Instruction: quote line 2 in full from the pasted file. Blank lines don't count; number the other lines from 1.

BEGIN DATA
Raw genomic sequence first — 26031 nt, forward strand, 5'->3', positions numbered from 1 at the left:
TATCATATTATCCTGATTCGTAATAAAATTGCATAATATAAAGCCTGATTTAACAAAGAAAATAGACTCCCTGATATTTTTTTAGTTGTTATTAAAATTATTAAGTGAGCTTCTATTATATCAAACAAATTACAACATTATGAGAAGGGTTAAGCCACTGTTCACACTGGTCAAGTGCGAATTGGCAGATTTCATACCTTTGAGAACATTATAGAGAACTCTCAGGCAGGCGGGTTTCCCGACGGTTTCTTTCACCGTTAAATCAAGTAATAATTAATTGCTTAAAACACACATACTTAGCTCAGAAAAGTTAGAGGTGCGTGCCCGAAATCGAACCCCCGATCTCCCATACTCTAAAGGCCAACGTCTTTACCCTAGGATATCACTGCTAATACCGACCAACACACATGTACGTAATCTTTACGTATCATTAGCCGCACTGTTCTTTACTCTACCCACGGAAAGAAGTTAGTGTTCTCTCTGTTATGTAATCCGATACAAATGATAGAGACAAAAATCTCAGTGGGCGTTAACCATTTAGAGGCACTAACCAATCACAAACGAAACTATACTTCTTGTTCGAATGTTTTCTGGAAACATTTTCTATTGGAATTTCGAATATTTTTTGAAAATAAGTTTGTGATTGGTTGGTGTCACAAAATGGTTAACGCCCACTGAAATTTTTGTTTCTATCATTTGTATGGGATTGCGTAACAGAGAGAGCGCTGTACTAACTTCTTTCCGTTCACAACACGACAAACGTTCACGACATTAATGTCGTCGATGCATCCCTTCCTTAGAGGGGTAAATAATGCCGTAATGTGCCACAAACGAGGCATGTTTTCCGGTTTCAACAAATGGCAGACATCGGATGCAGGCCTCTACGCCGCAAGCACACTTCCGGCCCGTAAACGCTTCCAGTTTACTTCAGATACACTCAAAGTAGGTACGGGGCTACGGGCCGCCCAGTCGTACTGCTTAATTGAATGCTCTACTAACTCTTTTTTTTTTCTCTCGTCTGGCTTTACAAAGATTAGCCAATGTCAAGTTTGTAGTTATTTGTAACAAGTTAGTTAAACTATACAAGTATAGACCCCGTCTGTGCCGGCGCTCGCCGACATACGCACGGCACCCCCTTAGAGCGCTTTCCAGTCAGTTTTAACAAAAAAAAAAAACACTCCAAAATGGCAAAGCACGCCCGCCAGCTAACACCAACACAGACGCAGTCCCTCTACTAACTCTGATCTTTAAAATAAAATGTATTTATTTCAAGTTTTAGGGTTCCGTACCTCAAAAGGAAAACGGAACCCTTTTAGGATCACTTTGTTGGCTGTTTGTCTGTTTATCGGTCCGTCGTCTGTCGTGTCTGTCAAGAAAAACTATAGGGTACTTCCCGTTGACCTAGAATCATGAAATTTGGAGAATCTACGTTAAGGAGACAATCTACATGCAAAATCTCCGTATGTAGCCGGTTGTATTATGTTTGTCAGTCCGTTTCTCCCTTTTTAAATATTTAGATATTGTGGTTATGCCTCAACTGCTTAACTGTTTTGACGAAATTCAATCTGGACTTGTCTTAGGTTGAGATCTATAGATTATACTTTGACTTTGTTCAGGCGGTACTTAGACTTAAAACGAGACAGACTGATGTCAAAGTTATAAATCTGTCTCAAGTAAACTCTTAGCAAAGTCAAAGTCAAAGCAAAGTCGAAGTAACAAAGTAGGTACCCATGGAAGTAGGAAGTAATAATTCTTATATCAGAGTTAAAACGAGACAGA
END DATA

TATCATATTATCCTGATTCGTAATAAAATTGCATAATATAAAGCCTGATTTAACAAAGAAAATAGACTCCCTGATATTTTTTTAGTTGTTATTAAAATTATTAAGTGAGCTTCTATTATATCAAACAAATTACAACATTATGAGAAGGGTTAAGCCACTGTTCACACTGGTCAAGTGCGAATTGGCAGATTTCATACCTTTGAGAACATTATAGAGAACTCTCAGGCAGGCGGGTTTCCCGACGGTTTCTTTCACCGTTAAATCAAGTAATAATTAATTGCTTAAAACACACATACTTAGCTCAGAAAAGTTAGAGGTGCGTGCCCGAAATCGAACCCCCGATCTCCCATACTCTAAAGGCCAACGTCTTTACCCTAGGATATCACTGCTAATACCGACCAACACACATGTACGTAATCTTTACGTATCATTAGCCGCACTGTTCTTTACTCTACCCACGGAAAGAAGTTAGTGTTCTCTCTGTTATGTAATCCGATACAAATGATAGAGACAAAAATCTCAGTGGGCGTTAACCATTTAGAGGCACTAACCAATCACAAACGAAACTATACTTCTTGTTCGAATGTTTTCTGGAAACATTTTCTATTGGAATTTCGAATATTTTTTGAAAATAAGTTTGTGATTGGTTGGTGTCACAAAATGGTTAACGCCCACTGAAATTTTTGTTTCTATCATTTGTATGGGATTGCGTAACAGAGAGAGCGCTGTACTAACTTCTTTCCGTTCACAACACGACAAACGTTCACGACATTAATGTCGTCGATGCATCCCTTCCTTAGAGGGGTAAATAATGCCGTAATGTGCCACAAACGAGGCATGTTTTCCGGTTTCAACAAATGGCAGACATCGGATGCAGGCCTCTACGCCGCAAGCACACTTCCGGCCCGTAAACGCTTCCAGTTTACTTCAGATACACTCAAAGTAGGTACGGGGCTACGGGCCGCCCAGTCGTACTGCTTAATTGAATGCTCTACTAACTCTTTTTTTTTTCTCTCGTCTGGCTTTACAAAGATTAGCCAATGTCAAGTTTGTAGTTATTTGTAACAAGTTAGTTAAACTATACAAGTATAGACCCCGTCTGTGCCGGCGCTCGCCGACATACGCACGGCACCCCCTTAGAGCGCTTTCCAGTCAGTTTTAACAAAAAAAAAAAACACTCCAAAATGGCAAAGCACGCCCGCCAGCTAACACCAACACAGACGCAGTCCCTCTACTAACTCTGATCTTTAAAATAAAATGTATTTATTTCAAGTTTTAGGGTTCCGTACCTCAAAAGGAAAACGGAACCCTTTTAGGATCACTTTGTTGGCTGTTTGTCTGTTTATCGGTCCGTCGTCTGTCGTGTCTGTCAAGAAAAACTATAGGGTACTTCCCGTTGACCTAGAATCATGAAATTTGGAGAATCTACGTTAAGGAGACAATCTACATGCAAAATCTCCGTATGTAGCCGGTTGTATTATGTTTGTCAGTCCGTTTCTCCCTTTTTAAATATTTAGATATTGTGGTTATGCCTCAACTGCTTAACTGTTTTGACGAAATTCAATCTGGACTTGTCTTAGGTTGAGATCTATAGATTATACTTTGACTTTGTTCAGGCGGTACTTAGACTTAAAACGAGACAGACTGATGTCAAAGTTATAAATCTGTCTCAAGTAAACTCTTAGCAAAGTCAAAGTCAAAGCAAAGTCGAAGTAACAAAGTAGGTACCCATGGAAGTAGGAAGTAATAATTCTTATATCAGAGTTAAAACGAGACAGA